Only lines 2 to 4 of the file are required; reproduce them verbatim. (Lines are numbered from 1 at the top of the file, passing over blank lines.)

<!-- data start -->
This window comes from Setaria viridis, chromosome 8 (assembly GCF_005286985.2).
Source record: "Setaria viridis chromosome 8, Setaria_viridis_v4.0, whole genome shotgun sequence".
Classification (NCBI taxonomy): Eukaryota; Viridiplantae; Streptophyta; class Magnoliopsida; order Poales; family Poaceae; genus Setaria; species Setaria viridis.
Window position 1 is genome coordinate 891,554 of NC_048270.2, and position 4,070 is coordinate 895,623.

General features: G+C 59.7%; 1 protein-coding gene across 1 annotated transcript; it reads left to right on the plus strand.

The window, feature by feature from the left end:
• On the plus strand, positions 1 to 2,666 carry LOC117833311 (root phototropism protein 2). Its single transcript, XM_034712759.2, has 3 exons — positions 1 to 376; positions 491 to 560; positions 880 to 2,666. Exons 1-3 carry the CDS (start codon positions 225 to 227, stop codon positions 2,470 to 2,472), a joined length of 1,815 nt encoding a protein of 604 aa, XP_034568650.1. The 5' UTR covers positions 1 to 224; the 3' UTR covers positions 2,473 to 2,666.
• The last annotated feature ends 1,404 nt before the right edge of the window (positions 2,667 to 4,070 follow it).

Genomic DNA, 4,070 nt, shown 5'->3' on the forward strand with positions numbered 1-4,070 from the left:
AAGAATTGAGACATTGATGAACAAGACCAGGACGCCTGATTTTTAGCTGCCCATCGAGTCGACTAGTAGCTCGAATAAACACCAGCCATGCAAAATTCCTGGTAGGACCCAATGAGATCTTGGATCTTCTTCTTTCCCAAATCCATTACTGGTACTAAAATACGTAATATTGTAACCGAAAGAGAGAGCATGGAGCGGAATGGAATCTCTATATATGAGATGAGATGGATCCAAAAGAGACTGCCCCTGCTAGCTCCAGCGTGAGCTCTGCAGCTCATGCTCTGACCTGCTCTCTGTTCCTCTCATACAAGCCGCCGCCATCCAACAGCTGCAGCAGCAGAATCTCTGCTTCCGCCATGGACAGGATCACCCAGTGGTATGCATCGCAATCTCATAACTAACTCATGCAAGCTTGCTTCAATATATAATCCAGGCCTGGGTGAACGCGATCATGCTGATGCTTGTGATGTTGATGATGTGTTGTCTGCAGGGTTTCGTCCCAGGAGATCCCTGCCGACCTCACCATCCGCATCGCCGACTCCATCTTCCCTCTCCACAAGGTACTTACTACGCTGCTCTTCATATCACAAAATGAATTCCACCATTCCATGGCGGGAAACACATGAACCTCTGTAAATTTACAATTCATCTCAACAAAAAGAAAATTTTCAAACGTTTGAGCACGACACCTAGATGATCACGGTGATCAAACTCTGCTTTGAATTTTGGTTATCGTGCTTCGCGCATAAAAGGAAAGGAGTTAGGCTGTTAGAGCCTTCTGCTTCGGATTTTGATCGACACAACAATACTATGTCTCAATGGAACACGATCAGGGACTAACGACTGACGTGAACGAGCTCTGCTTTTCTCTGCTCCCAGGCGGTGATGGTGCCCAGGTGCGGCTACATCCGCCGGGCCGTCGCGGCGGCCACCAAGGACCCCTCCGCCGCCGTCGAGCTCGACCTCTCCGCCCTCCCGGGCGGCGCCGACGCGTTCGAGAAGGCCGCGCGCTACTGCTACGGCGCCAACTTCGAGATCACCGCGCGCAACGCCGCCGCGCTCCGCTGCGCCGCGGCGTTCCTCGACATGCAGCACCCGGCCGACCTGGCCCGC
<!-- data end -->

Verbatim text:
Source record: "Setaria viridis chromosome 8, Setaria_viridis_v4.0, whole genome shotgun sequence".
Classification (NCBI taxonomy): Eukaryota; Viridiplantae; Streptophyta; class Magnoliopsida; order Poales; family Poaceae; genus Setaria; species Setaria viridis.
Window position 1 is genome coordinate 891,554 of NC_048270.2, and position 4,070 is coordinate 895,623.